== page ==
FDA Examines Advertising of Acne, ADHD Drugs to Teenagers

U.S. regulators want to know how teens perceive direct marketing aimed at them for treatments on conditions as simple as acne and as complex as attention deficit hyperactivity disorder.

The Food and Drug Administration will show adolescents fake websites the agency will create for fictitious prescription drugs that treat acne or ADHD and examine how the teens respond compared with parents and young adults. The study will help determine whether some drugs may require more care when advertising online, the FDA said.

Adolescent development of cognitive, social and emotional skills can influence how they weigh risks and benefits, the FDA said. Research has found the frontal lobe of the brain isn’t fully developed until the mid-20s and affects decision-making, the agency said.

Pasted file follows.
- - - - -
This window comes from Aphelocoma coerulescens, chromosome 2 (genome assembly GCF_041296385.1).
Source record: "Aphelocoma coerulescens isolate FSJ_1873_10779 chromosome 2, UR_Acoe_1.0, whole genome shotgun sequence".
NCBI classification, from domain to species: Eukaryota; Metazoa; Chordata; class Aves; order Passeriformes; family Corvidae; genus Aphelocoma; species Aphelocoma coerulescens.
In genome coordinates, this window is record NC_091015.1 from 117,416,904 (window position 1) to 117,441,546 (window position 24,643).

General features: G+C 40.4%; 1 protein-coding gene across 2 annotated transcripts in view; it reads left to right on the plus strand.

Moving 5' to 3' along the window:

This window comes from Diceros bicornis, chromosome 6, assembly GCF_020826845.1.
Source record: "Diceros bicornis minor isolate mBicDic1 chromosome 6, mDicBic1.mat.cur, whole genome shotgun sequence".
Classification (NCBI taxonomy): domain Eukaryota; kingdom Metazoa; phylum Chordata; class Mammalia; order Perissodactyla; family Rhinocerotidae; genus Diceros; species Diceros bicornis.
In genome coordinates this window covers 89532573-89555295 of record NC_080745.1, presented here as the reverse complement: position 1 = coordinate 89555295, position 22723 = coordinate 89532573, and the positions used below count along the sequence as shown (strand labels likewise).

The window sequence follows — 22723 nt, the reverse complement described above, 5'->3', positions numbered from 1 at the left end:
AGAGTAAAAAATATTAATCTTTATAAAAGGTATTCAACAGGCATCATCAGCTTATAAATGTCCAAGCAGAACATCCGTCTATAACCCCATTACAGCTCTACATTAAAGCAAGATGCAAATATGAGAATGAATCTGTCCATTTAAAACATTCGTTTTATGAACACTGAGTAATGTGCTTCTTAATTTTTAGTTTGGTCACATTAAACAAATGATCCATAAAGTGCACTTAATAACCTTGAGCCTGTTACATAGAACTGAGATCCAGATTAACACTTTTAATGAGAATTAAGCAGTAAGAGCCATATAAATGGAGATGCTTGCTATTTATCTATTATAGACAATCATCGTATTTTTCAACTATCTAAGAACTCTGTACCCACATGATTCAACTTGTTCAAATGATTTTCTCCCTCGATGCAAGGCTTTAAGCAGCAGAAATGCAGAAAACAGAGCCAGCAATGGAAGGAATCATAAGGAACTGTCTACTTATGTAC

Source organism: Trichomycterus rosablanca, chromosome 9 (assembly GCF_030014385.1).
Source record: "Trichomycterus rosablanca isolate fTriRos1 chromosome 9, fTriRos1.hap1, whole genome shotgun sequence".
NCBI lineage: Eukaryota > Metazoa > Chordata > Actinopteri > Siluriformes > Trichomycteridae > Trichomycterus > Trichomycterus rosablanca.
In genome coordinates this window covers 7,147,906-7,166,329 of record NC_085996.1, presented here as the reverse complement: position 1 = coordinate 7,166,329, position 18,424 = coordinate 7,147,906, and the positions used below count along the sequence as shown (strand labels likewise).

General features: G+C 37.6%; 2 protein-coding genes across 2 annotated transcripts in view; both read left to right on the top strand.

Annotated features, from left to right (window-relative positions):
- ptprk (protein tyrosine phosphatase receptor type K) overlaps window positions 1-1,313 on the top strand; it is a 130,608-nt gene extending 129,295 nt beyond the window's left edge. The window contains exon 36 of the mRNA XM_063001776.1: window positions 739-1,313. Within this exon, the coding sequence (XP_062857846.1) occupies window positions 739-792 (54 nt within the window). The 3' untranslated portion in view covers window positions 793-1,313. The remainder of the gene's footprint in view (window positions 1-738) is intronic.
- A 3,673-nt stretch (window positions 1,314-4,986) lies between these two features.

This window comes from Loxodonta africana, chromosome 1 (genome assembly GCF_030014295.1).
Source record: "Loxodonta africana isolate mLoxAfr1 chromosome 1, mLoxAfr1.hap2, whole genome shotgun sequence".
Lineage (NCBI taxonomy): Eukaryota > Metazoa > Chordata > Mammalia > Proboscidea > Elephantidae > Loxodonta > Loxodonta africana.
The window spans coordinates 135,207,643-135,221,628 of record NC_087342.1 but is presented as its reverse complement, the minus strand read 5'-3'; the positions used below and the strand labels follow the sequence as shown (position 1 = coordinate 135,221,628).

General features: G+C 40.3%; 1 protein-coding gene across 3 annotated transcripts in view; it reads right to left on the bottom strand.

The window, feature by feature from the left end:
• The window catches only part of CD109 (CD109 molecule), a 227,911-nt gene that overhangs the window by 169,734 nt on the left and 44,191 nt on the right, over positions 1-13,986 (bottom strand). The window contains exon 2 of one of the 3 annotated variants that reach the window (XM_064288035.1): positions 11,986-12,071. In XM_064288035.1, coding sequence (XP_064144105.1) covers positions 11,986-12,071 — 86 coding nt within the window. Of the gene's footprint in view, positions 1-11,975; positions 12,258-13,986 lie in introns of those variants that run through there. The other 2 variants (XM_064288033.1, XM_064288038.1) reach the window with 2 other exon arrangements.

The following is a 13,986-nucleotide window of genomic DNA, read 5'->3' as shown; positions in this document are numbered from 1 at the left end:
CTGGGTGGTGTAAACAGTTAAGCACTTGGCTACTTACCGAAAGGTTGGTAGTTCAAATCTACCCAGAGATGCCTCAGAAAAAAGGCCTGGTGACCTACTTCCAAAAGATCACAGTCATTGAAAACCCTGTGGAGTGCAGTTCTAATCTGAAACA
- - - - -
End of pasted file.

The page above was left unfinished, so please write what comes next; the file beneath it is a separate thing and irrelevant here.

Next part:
“The need for understanding how adolescents weigh risks and benefits is particularly critical given the potential adverse events associated with use of the drug classes that are marketed directly to adolescents,” the FDA wrote in a document posted online. “Suicide and suicidal ideation has been associated with some of these classes, including a commonly used class of acne medications.”

Isotretinoin, the main ingredient in the once-popular Accutane from Roche Holding AG (ROG) now made in generic versions from Teva Pharmaceutical Industries Ltd. (TEVA) and Mylan Inc. (MYL), among others, has been associated with depression and suicide as well as severe birth defects that require only certain doctors prescribe the drug. Ritalin, Novartis AG’s ADHD medicine, and generic versions, have been linked to hallucinations, delusional thinking and mania as well as aggression in teens.

To contact the reporter on this story: Anna Edney in Washington at aedney@bloomberg.net

To contact the editor responsible for this story: Reg Gale at rgale5@bloomberg.net

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